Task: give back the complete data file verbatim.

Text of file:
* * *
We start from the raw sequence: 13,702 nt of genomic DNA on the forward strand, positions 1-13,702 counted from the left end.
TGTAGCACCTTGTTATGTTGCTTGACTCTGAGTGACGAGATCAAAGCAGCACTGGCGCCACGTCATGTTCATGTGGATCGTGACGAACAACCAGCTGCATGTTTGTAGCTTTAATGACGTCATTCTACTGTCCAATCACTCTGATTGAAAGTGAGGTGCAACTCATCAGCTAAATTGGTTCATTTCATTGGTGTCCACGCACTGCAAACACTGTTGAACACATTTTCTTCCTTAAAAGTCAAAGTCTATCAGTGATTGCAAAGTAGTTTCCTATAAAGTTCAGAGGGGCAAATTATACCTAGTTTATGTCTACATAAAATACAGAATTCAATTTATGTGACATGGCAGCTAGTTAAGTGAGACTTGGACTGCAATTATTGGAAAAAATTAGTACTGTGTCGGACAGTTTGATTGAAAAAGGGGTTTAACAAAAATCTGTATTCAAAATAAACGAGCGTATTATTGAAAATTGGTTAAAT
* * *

We start from the raw sequence: 13,702 nt of genomic DNA on the forward strand, positions 1-13,702 counted from the left end.
TGTAGCACCTTGTTATGTTGCTTGACTCTGAGTGACGAGATCAAAGCAGCACTGGCGCCACGTCATGTTCATGTGGATCGTGACGAACAACCAGCTGCATGTTTGTAGCTTTAATGACGTCATTCTACTGTCCAATCACTCTGATTGAAAGTGAGGTGCAACTCATCAGCTAAATTGGTTCATTTCATTGGTGTCCACGCACTGCAAACACTGTTGAACACATTTTCTTCCTTAAAAGTCAAAGTCTATCAGTGATTGCAAAGTAGTTTCCTATAAAGTTCAGAGGGGCAAATTATACCTAGTTTATGTCTACATAAAATACAGAATTCAATTTATGTGACATGGCAGCTAGTTAAGTGAGACTTGGACTGCAATTATTGGAAAAAATTAGTACTGTGTCGGACAGTTTGATTGAAAAAGGGGTTTAACAAAAATCTGTATTCAAAATAAACGAGCGTATTATTGAAAATTGGTTAAAT